for EarthData Solutions, the organization’s GIS arm; senior vice-president of EarthData Technologies, the organization’s research and development group; and president and general manager of EarthData’s North Carolina office, where she was a collaborator in designing and implementing the first-of-its-kind lidar statewide floodplain mapping program for the State of North Carolina. Prior to joining the private sector, she worked for the USGS National Mapping Division, in Menlo Park, California. She is active in ASPRS and has held numerous offices within that organization, including ASPRS president in 2005. She has a B.S. in meteorology and has done graduate work in meteorology, geography, and civil engineering (surveying and photogrammetry). She has recently joined the geography faculty at the Pennsylvania State University and will be instructing courses in remote sensing and lidar in the World Campus Certificate in Geographic Information Systems, Geospatial Intelligence, and master’s of GIS programs.
Ramesh Shrestha is a professor of the Division of Geosensing Systems Engineering (GSE) in the Department of Civil and Coastal Engineering at the University of Florida (UF). His main research activities are associated with the application of advanced geodetic and remote sensing techniques, particularly airborne laser swath mapping (ALSM), ground-based laser scanning, and airborne digital photography, to the study of geosurficial processes and engineering problems. Recent research projects have included mapping erosion of sandy beaches; post-hurricane evaluation of beach and dune areas; identifying landslide areas and quantifying slide movements; and evaluating ALSM, ground-based laser scanning, and digital photography for detecting and locating obstructions near airports. He teaches graduate courses in geodesy, geodetic positioning including the Global Positioning System (GPS), adjustment computations, and geodetic surveys. He is the principal investigator for the NSF-funded National Center for Airborne Laser Mapping (NCALM), which is operated jointly by UF and the Department of Earth and Planetary Science, University of California, Berkeley. He is also the director of the Geosensing Engineering and Mapping (GEM) Research Center for Natural Disasters, the mission and goals of which are to provide state-of-the-art research capabilities in geosensing systems engineering (GSE) and mapping using new and evolving technologies. He leads the GSE academic group and the Optech Center for Excellence in Laser Mapping, and manages the ALSM research laboratory. He is a member of the American Geophysical Union. He has a B.S. in land surveying sciences, an M.S. in civil Engineering, and a Ph.D. in civil and environmental engineering.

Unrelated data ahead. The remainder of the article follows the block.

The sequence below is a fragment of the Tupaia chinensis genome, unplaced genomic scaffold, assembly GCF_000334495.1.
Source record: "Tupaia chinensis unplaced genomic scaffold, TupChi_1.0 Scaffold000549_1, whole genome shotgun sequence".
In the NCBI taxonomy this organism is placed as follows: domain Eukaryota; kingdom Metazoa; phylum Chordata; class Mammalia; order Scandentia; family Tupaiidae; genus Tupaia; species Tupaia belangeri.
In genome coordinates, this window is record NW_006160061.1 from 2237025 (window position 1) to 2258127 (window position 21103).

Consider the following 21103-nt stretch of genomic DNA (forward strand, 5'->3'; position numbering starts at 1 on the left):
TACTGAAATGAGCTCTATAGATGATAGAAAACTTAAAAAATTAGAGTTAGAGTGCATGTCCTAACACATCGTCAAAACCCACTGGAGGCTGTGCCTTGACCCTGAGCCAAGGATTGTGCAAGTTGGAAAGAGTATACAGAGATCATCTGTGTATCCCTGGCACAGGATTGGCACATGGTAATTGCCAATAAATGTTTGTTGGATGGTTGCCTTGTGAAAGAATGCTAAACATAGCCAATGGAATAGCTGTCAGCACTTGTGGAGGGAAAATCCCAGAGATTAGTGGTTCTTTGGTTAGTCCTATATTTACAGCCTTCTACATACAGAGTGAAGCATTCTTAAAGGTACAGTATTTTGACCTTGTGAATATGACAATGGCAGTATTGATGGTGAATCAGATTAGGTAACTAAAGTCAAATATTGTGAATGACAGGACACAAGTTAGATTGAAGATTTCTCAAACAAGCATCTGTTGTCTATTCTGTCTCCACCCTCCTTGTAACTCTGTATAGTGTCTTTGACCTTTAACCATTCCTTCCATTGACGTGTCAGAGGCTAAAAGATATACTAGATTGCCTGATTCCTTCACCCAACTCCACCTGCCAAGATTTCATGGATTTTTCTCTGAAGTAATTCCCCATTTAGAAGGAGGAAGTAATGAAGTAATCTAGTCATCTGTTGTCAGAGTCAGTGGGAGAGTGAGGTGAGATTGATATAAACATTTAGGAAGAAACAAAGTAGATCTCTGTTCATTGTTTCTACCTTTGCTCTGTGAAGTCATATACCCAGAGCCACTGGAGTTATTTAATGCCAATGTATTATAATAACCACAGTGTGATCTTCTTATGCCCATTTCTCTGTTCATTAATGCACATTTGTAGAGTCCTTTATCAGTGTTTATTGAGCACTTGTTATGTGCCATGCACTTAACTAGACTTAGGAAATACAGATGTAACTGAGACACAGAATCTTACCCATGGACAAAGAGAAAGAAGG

National Research Council Staff
Elizabeth A. Eide, Study Director, is a senior program officer with the Board on Earth Sciences and Resources at the National Academies. Her areas of expertise include geochronology
and petrology applied to crustal processes. Prior to joining the Academies, she worked for the Geological Survey of Norway managing a noble gas geochronology laboratory, and administrating personnel, budget and research programs in geology and geophysics. She received her Ph.D. in geology from Stanford University and a B.A. in geology from Franklin and Marshall College.
Jared P. Eno is a senior program assistant with the Board on Earth Sciences and Resources. Before coming to the National Academies, he interned at Human Rights Watch’s Arms Division, working on the 2004 edition of the Landmine Monitor Report. Jared received his A.B. in physics from Brown University.